Some applications are a bit more complex to check for updates, like Google Chrome. You’ll need to launch the popular browser, then choose “Help and Feedback” from the “•••” menu (top right of the app window, not the menubar), then “About Chrome”, at which point it checks for updates and automatically applies any it finds.
SMARTER: MACUPDATER AUTOMATICALLY TRACKS ALL YOUR APPS
There’s a great application called MacUpdater that is well worth knowing about when you want to get a faster overview of what apps on your system have available updates or not. It’s version 3 and from a different developer than the original MacUpdater, which apparently was developed by a Ukrainian company that was acquired pre-Covid and never updated the original. The new version is commercial, but it turns out you only need a license if you want it to actually apply the updates.
You can download a copy for your own Mac system at corecode.io/macupdater. Download it, run the program (it’ll request a few permissions to be able to access the entire Mac drive, allow them), and it’ll quickly show a helpful list of every app on your computer and their update status:
You can see that it’s flagging CleanMyMac X, Google Chrome, and Zoom.us (Zoom) as needing updates.
Here’s the trick, though: You can now open up each app and manually update it without ever paying for a license for MacUpdater, then just remember to run it every few weeks (maybe on the 1st of each month?) to keep things updated. Or, of course, you can pay for a license and let it do the updates: An individual license is $14.99.
THE SWISS ARMY KNIFE SOLUTION: CLEANMYMAC X
If you want a tool that can keep your apps updated and do a whole lot more – including scan for malware – then another option that I have used for many years is CleanMyMac X. It’s a commercial app and the license is definitely higher than for MacUpdater, but it also does quite a bit more. I actually first reviewed it back in 2020 if you want to see my initial thoughts and more about its full functionality: Software Review: CleanMyMac X.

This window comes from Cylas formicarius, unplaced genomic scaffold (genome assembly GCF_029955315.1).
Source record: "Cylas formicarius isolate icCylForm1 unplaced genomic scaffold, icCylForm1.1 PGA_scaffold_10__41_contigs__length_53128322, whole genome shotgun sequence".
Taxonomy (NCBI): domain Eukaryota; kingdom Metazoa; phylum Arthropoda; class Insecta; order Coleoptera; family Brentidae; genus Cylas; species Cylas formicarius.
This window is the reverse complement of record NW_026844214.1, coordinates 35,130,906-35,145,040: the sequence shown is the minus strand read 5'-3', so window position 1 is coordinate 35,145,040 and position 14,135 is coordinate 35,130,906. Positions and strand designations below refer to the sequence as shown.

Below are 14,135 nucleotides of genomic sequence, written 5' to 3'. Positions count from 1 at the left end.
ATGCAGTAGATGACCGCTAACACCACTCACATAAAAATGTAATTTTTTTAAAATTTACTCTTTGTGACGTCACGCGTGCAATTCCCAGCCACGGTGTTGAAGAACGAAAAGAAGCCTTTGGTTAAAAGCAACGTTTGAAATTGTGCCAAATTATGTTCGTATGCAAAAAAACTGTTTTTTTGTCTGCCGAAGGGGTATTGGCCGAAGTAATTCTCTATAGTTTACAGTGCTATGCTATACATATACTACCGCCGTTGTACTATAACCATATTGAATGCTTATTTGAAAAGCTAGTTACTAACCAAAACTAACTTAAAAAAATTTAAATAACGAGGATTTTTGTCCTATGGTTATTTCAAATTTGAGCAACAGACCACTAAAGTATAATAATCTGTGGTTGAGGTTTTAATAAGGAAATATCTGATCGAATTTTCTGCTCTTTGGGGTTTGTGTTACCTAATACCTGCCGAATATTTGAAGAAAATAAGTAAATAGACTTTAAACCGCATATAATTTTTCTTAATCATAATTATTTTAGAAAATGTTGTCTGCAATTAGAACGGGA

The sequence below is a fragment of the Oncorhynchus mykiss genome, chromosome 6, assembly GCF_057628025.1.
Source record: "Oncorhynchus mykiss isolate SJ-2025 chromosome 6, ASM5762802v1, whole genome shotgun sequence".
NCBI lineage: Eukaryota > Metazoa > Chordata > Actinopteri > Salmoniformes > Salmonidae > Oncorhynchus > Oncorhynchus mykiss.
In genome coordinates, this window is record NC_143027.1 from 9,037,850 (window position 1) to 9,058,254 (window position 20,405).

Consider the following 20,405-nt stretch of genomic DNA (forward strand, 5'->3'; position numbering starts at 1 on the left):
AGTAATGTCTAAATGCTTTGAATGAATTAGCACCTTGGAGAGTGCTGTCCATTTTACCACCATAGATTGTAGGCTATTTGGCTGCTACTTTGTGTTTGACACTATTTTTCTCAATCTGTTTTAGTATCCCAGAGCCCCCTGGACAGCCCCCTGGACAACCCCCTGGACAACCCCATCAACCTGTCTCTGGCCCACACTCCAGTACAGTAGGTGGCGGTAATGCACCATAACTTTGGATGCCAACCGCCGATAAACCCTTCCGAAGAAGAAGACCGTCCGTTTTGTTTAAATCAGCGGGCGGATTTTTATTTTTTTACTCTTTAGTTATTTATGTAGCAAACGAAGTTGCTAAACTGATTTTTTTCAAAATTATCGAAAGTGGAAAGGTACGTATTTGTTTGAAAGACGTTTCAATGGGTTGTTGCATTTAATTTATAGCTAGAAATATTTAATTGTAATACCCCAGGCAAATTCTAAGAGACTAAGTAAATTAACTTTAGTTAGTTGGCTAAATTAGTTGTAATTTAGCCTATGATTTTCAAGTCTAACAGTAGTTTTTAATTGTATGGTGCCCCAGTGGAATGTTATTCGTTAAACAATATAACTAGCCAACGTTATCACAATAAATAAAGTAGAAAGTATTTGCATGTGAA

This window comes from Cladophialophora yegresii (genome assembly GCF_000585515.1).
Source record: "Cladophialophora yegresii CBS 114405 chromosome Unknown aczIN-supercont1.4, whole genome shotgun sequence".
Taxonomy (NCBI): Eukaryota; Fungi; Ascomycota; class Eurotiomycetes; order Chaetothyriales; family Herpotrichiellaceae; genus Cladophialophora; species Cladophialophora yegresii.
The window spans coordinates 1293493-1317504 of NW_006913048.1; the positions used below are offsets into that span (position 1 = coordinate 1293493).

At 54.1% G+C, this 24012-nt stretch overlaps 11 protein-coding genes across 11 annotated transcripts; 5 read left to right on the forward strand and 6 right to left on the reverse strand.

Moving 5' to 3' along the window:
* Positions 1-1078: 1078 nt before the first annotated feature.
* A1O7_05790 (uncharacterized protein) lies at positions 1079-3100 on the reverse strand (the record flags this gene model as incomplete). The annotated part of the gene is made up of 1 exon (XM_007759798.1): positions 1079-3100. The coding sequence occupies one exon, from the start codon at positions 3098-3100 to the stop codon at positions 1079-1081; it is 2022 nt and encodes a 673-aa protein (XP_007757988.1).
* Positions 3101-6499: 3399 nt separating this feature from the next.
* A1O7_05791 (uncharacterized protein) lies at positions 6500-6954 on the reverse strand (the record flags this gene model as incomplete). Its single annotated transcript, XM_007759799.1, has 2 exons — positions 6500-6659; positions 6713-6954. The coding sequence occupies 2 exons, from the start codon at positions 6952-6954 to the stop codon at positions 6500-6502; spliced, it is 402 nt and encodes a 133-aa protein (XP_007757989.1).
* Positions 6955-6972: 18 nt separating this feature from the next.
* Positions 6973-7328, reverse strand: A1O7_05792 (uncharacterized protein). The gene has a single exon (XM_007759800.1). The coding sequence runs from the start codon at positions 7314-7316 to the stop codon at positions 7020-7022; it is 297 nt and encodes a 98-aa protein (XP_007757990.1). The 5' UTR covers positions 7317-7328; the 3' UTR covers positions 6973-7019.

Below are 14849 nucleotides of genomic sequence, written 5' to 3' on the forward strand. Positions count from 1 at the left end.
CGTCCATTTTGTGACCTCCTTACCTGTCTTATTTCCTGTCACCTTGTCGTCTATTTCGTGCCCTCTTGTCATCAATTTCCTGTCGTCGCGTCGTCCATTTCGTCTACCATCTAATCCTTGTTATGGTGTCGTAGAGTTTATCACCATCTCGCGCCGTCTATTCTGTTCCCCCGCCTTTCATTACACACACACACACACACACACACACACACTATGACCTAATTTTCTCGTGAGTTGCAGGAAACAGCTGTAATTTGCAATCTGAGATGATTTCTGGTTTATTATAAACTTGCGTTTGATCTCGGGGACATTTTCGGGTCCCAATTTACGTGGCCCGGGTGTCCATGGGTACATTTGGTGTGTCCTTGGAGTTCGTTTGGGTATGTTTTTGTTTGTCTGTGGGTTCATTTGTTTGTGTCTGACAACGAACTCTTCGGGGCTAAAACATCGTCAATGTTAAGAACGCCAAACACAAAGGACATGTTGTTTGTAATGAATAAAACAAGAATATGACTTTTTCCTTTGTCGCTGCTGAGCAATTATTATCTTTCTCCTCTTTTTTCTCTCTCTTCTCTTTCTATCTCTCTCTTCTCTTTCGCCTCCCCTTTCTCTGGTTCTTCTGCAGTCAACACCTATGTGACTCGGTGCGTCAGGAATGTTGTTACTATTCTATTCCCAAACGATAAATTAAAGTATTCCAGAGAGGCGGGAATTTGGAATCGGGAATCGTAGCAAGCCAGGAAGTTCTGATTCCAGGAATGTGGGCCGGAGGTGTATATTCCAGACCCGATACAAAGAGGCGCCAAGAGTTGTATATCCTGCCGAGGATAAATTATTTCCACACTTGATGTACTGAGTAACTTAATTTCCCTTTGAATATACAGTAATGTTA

CleanMyMac X has a very distinctive user interface that makes it fun and lively too:
Notice all the different features on the left side. There’s quite a bit, and I have to confess I run “Smart Scan” at least weekly to ensure my main Mac system stays in tip-top shape. For this demo, I’ve clicked on “Updater” and it found two apps that are still out of date (after I’ve done all the updates suggested by MacUpdater!), NordVPN and GraphicConverter.
But… earlier I checked GraphicConverter for updates and it said it was up-to-date. What the heck? When I check to select both apps and click on “Update” it whirs away updating both programs:
When I then go back to GraphicConverter’s About window, it indeed is running a newer version (compare it with what I showed earlier):
The difference? It’s switched me to the beta release. That’s why GraphicConverter itself didn’t see the update, because it only tracks full releases, not test releases. Ironically, MacUpdater also flagged a CleanMyMac X update from 4.10 to 4.12, an update that CleanMyMac X itself didn’t see when I had it check for its own updates!
Given all its functionality, however, I’m still a big fan of CleanMyMac X and suggest you check it out. The individual machine license is going to cost you around $35/year.
The long and short of it is that there still isn’t one universal solution for keeping each and every program on your Mac up-to-date, but a combination of tools and an occasional iota of effort on your part can keep you pretty darn close, certainly with your most critical applications. Good luck!
Pro Tip: I’ve been writing about the Mac since the very first system was released. Please check out my extensive Mac Help Library while you’re visiting. Thanks!